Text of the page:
The Knesset passed a law allowing private prisons in 2004, and plans for privately run prisons were introduced in 2006. The state hoped to save money by transferring prisoners to such facilities, which would eliminate the need to invest in more infrastructure and manpower. In 2009, the Israeli Supreme Court struck down the plans, ruling that private prisons are an unconstitutional violation of basic human rights.[9] Following the decision, the state had to pay compensation to a company that had already completed construction of the first private prison, near Beersheba.[9]

List of prisons and detention centers[edit]

Northern District[edit]

Gilboa Prison

Central District[edit]

Southern District[edit]

Detention centers[edit]

Prison service training[edit]

Israel Prison Service personnel are trained in krav maga ("contact combat") and conduct training for the prison service (kli'a) wing of the Israeli Military Police.[12]


The current ranks (circa 2007). Their military equivalent is shown in parentheses.


They wear their rank insignia on their upper sleeves.

  • Soher – Warder
  • Rav Soher – Chief Warder (Corporal)
  • Samal – Sergeant
  • Rav Samal – Chief Sergeant (Staff Sergeant)

Non-Commissioned Officers[edit]

They wear their rank insignia on their collars.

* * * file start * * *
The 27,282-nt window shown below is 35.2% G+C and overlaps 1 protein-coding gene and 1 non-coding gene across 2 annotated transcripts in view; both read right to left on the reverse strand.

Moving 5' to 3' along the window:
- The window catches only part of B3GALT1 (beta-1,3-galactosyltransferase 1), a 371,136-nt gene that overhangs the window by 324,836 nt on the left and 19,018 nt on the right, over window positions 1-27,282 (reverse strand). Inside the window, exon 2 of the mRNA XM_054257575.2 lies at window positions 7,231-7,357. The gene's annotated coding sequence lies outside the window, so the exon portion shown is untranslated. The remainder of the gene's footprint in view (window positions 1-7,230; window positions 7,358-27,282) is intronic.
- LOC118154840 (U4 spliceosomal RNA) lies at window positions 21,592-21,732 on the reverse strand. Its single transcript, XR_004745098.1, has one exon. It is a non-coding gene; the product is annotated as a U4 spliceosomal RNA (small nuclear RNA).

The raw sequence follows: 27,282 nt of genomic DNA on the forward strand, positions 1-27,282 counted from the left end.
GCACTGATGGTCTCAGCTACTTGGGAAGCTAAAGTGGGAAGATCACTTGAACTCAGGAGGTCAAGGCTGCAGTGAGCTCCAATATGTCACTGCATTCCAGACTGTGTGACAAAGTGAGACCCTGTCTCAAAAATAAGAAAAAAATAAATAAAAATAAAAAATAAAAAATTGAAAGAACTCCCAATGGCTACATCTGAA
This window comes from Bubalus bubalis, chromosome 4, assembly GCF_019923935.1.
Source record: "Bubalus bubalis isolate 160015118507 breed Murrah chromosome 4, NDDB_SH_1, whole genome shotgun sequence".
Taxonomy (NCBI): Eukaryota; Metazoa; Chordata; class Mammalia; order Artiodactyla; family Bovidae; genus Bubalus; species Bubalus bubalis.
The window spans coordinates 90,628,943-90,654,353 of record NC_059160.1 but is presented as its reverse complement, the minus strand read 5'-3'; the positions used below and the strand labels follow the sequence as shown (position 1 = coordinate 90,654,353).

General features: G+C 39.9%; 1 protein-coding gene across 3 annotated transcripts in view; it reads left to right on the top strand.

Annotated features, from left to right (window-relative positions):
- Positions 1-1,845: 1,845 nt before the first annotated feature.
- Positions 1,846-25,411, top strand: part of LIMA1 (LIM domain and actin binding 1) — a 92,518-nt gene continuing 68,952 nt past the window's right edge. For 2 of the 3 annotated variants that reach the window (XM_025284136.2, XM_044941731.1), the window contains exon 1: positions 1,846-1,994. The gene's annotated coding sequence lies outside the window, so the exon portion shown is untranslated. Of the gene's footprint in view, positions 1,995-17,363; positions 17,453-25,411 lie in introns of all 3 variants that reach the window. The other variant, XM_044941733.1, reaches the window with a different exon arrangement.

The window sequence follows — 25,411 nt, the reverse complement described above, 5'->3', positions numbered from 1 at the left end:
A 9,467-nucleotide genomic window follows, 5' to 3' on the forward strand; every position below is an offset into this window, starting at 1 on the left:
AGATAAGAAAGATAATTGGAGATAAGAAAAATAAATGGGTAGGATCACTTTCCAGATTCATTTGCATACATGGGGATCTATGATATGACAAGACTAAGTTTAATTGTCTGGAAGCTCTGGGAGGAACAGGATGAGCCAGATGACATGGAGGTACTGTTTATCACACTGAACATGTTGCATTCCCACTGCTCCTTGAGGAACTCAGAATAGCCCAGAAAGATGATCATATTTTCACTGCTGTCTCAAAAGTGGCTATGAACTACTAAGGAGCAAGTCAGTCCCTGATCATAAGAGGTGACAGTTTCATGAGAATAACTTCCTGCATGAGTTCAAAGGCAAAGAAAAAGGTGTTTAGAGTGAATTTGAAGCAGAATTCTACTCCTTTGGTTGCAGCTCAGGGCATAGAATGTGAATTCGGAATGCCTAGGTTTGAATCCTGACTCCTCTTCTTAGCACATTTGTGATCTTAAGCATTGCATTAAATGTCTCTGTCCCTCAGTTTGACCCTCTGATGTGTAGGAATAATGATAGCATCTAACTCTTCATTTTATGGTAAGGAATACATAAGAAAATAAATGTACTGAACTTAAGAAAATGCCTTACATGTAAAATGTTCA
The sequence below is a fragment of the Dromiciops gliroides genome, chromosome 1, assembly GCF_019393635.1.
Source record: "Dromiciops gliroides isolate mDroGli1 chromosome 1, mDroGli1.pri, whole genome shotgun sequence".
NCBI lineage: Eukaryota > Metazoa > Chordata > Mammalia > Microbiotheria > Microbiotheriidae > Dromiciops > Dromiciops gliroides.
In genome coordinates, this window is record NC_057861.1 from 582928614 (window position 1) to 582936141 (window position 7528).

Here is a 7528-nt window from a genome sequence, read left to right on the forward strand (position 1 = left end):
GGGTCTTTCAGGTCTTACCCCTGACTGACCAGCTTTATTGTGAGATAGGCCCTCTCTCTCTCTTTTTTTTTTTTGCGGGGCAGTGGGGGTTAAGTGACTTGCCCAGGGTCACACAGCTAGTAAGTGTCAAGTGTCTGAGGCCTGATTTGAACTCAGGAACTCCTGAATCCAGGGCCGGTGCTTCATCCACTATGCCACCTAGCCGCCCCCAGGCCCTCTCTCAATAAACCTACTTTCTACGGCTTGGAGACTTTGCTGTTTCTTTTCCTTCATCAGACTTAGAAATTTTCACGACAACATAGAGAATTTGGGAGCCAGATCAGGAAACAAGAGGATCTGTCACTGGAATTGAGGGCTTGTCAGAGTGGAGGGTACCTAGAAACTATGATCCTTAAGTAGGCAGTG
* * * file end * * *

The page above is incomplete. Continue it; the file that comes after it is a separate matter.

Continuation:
• Rav Samal Rishon – Chief Sergeant First Class (First Sergeant)
  • Rav Samal Mitkadem – Master Chief Sergeant (Sergeant Major)
  • Rav Samal Bakhir – Command Chief Sergeant (Command Sergeant Major)
  • Rav Nagad – Chief NCO (Warrant Officer)


They wear their rank insignia on their epaulets or shoulderboards.

  • Meyasher Mishne.svg Meyshar Mishne – Junior Inspector (2nd Lieutenant)
  • Meyasher.svg Meyshar – Inspector (1st Lieutenant)
  • Kalai.svg Kalai – Superintendent (Captain)
  • Rav Kalai.svg Rav Kalai – Chief Superintendent (Major)
  • Sgan Gundar.svg Sgan Gundar – Deputy Commissioner (Lieutenant Colonel)
  • Gundar Mishne.svg Gundar Mishne – Junior Commissioner (Colonel)
  • Tat Gundar.svg Tat Gundar – Assistant Commissioner (Brigadier General)
  • Gundar.svg Gundar – Commissioner (Major General)
  • Rav Gundar.svg Rav Gundar – Chief Commissioner (Lieutenant General) - Commander of the prison service.

Special units[edit]

Metzada unit[edit]

Metzada unit (named after Masada) is IPS's hostage rescue and special operations unit, one of five hostage rescue units in Israel.[13]

Nachson unit[edit]

Nachson unit car.
Israel Prison Service bus.